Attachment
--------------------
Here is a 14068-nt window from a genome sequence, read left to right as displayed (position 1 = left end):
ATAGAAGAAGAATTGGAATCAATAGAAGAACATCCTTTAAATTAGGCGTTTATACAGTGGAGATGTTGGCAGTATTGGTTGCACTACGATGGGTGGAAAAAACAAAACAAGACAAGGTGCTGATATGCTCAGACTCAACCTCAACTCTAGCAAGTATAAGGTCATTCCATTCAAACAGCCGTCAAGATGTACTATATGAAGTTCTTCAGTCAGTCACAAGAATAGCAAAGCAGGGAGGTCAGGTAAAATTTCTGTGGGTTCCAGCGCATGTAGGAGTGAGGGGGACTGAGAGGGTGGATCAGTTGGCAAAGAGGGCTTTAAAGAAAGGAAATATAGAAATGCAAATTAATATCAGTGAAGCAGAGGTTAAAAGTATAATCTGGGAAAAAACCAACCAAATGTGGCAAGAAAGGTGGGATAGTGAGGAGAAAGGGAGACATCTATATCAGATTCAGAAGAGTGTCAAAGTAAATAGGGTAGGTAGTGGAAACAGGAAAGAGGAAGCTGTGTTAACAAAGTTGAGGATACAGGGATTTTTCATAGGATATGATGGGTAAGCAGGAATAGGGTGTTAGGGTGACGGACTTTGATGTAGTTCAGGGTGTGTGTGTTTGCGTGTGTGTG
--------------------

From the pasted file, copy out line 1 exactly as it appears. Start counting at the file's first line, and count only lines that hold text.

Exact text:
Here is a 14068-nt window from a genome sequence, read left to right as displayed (position 1 = left end):